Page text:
Playwright Lolita Chakrabarti imagines the drama behind the drama.
When Edmund Kean, the pre-eminent Shakespearean actor of the mid-19th century, took sick during a run of “Othello” in Covent Garden in 1833, New York-born Ira Aldridge took over the role.
Aldridge thus became the first black actor to portray the Moor in England, creating a sensation (to say the least) among acting company and audiences alike and inspiring huge controversy at a time already marked by political turmoil around the abolition of slavery debate.
Playwright Lolita Chakrabarti imagines the drama behind the drama in “Red Velvet,” which plays through April 30 at The Old Globe. Stafford Arima directs.
On Jason Sherwood’s imposing (if not illuminating) revolving set, “Red Velvet” begins in Lodz, Poland in 1867, where persistent young Polish journalist Halina (Amelia Pedlow) asks Aldridge (Albert Jones) why he never returned to Covent Garden after his “Othello.” The bulk of the play explains why.
Aldridge’s casting created a sensation among the actors – and made him one enemy right off the bat – partly because Kean’s son Charles (John Lavelle), also in the company, thought he should have gotten the call. But Aldridge was an international star with a record of sold-out houses, and theater manager Pierre Laporte (Sean Dugan) insisted.
The cast had only a day’s rehearsal to get Aldridge up to speed before the evening curtain, but that didn’t diminish the shock and awe inspired by Aldridge’s acting style, totally foreign to the English tradition of the time. His style would be called Method today – naturalistic and not of the declamatory “teapot” style then in vogue.
Aldridge’s Desdemona – Ellen Tree, played wonderfully by Allison Mack – is as surprised as the rest of the cast, but more willing to explore this different technique. That she defends Aldridge grates even more on Charles, who fancies himself engaged to her (it’s not clear that she agrees).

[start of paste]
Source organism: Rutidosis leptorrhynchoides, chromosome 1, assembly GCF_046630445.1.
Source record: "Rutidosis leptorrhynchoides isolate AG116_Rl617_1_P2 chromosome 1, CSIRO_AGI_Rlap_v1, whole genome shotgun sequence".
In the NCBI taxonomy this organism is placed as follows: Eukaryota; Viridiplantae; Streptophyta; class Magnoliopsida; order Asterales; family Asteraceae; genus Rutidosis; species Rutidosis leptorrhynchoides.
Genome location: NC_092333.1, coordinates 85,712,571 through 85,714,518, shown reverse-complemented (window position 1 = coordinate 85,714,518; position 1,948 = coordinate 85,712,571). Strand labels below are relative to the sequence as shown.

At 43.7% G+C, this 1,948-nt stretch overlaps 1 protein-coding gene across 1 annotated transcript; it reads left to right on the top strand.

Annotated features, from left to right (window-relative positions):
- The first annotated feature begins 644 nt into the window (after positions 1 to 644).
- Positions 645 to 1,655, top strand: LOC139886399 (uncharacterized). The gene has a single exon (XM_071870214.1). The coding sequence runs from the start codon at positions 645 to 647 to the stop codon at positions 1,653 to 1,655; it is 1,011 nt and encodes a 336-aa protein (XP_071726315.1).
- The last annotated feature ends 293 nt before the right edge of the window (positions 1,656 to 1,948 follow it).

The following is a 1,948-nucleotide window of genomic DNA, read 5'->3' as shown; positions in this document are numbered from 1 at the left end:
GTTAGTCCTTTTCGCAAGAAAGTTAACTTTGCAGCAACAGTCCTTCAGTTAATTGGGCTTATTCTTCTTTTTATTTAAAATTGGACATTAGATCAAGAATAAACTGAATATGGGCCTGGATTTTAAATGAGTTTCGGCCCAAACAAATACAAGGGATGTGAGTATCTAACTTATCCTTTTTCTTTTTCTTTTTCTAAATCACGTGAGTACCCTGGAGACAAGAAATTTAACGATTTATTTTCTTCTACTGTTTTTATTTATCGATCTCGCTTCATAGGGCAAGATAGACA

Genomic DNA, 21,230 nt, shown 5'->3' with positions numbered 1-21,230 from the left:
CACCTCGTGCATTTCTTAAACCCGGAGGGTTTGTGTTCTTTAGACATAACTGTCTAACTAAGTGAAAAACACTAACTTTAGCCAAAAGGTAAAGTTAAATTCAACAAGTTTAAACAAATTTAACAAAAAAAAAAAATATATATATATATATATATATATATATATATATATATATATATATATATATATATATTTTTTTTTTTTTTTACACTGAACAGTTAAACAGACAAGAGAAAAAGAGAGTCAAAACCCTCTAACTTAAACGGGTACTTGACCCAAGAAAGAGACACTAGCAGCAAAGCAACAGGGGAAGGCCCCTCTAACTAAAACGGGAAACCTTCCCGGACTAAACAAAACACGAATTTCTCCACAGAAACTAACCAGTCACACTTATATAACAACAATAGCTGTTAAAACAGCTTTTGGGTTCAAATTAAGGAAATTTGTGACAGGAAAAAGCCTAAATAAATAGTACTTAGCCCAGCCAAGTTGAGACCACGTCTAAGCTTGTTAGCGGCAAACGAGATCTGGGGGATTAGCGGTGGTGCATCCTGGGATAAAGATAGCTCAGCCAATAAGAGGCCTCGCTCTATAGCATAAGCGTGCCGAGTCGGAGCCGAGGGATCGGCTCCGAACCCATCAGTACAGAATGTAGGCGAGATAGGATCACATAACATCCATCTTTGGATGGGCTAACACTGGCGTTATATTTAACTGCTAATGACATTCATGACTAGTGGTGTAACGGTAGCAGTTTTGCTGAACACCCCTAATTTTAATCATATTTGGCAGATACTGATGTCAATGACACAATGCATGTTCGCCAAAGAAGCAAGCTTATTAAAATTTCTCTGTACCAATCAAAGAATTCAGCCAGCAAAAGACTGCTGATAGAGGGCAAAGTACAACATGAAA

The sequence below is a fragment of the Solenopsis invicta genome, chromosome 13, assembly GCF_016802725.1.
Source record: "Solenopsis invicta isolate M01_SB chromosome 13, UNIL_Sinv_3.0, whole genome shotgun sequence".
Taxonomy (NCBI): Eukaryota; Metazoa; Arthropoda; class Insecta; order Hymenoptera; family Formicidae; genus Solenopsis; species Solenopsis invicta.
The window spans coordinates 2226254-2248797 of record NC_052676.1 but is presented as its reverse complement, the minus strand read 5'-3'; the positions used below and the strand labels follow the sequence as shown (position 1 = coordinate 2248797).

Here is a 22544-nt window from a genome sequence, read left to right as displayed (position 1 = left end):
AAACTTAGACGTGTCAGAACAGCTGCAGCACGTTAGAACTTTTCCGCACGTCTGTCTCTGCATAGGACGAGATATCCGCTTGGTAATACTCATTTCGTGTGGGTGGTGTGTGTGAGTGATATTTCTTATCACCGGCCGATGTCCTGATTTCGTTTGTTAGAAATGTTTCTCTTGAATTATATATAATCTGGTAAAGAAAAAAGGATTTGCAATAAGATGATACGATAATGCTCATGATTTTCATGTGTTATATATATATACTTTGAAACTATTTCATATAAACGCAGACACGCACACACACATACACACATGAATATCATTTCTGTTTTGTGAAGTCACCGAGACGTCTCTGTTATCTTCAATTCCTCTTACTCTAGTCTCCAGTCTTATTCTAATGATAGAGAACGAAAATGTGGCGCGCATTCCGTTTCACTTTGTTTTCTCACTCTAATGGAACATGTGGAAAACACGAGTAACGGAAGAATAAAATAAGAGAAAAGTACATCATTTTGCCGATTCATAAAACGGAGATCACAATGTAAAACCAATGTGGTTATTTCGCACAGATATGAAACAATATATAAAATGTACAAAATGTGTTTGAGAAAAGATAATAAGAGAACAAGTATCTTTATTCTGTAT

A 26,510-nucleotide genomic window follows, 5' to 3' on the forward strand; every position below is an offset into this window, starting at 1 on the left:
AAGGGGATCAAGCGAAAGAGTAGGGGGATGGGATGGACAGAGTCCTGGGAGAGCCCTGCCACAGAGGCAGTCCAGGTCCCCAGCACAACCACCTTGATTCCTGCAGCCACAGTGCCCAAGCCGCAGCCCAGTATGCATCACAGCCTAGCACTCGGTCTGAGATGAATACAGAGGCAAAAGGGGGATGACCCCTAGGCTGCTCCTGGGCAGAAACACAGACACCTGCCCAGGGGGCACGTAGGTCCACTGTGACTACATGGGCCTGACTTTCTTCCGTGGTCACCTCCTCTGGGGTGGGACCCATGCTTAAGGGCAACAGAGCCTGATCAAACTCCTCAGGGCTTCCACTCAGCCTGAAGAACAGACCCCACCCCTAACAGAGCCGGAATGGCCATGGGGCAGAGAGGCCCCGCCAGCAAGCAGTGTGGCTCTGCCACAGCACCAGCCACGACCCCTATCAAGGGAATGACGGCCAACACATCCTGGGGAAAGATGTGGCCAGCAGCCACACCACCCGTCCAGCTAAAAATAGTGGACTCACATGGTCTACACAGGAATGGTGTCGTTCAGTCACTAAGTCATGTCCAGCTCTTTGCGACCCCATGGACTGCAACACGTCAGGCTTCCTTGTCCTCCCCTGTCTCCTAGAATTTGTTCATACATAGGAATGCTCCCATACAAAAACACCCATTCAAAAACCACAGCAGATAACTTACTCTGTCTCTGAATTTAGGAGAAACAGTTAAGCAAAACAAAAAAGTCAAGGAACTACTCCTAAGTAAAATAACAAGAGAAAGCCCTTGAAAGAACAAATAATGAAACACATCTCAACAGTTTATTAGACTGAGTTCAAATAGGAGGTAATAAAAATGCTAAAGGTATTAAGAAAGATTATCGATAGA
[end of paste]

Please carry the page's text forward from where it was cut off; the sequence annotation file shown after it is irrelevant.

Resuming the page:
Aldridge’s audiences were behind him – those in the provinces had seen him many times.
He had in fact changed his name to Mr. Keene (an allusion to Edmund Kean) and even reinvented himself as the African Roscius (a famous Roman comic actor) and described himself as “a native of Senegal” in the course of his touring career as an actor.
So perhaps he had set himself up for the sometimes vicious reviews he got when he played Othello.
English audiences were scandalized by the physicality Aldridge and his co-star showed. But some critics savaged him, using the “n” word and using horrifying language to indicate their disgust that he was even allowed to play this black Shakespearean character.
The commotion (and the flu epidemic that kept many playgoers at home) caused the temporary closure of the theater.
Albert Jones’ Aldridge is commanding – at times even imperious – and utterly convincing. He and Mack’s excellent Desdemona make a fine microcosm of the future of theater for the other characters to react to
This fascinating and shocking story in theater history seems a bit underwritten and almost trivialized by the playwright, beginning with the clunky opening ten minutes, in which a stagehand chases Halina around a theater dressing room in a German-language attempted tryst, untranslated and frankly unnecessary. (The reason becomes clear later, but still seems to detract from the point of the show.)
Still, “Red Velvet” is engaging, and the poignant last scene leads us to ponder whether one character is right when he says “This concept of equality and freedom is a fad, impossible to achieve because there’ll always be those of us who must lead and those who follow.”
“Red Velvet” runs through April 30, 2017 at The Old Globe’s Donald and Darlene Shiley Stage, 1363 Old Globe Way in Balboa Park.
Tuesday and Wednesday at 7 pm; Thursday and Friday at 8 pm; Saturday at 2 and 8 pm Sunday at 2 and 7 pm.
Tickets: (619) 234-5623 or theoldglobe.org